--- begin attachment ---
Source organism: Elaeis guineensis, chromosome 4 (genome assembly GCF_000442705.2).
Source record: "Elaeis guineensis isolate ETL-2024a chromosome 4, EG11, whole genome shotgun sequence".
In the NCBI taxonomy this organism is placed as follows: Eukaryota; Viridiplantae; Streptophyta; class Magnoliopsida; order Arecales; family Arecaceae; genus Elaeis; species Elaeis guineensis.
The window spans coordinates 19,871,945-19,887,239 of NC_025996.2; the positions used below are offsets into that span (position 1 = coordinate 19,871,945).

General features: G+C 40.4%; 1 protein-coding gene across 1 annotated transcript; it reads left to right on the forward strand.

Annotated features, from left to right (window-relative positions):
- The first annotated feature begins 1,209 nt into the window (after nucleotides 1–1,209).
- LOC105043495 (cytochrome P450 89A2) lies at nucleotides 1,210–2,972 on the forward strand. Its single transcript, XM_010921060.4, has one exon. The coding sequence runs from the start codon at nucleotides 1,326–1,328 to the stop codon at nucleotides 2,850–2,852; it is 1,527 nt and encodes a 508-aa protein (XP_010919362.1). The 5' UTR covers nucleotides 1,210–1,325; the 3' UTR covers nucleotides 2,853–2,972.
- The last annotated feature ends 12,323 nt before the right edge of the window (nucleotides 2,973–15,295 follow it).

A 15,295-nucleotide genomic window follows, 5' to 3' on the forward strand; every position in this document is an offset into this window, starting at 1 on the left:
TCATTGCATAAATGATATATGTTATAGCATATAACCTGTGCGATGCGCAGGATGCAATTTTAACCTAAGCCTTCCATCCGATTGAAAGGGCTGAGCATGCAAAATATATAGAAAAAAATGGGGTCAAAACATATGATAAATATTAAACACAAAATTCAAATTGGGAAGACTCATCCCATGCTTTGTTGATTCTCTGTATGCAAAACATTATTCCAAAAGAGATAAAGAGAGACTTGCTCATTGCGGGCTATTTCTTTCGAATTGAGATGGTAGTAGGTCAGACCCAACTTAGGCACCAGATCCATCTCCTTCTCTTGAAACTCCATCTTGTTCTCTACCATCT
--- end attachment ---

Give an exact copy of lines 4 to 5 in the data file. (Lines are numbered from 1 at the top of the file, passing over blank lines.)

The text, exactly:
The window spans coordinates 19,871,945-19,887,239 of NC_025996.2; the positions used below are offsets into that span (position 1 = coordinate 19,871,945).

General features: G+C 40.4%; 1 protein-coding gene across 1 annotated transcript; it reads left to right on the forward strand.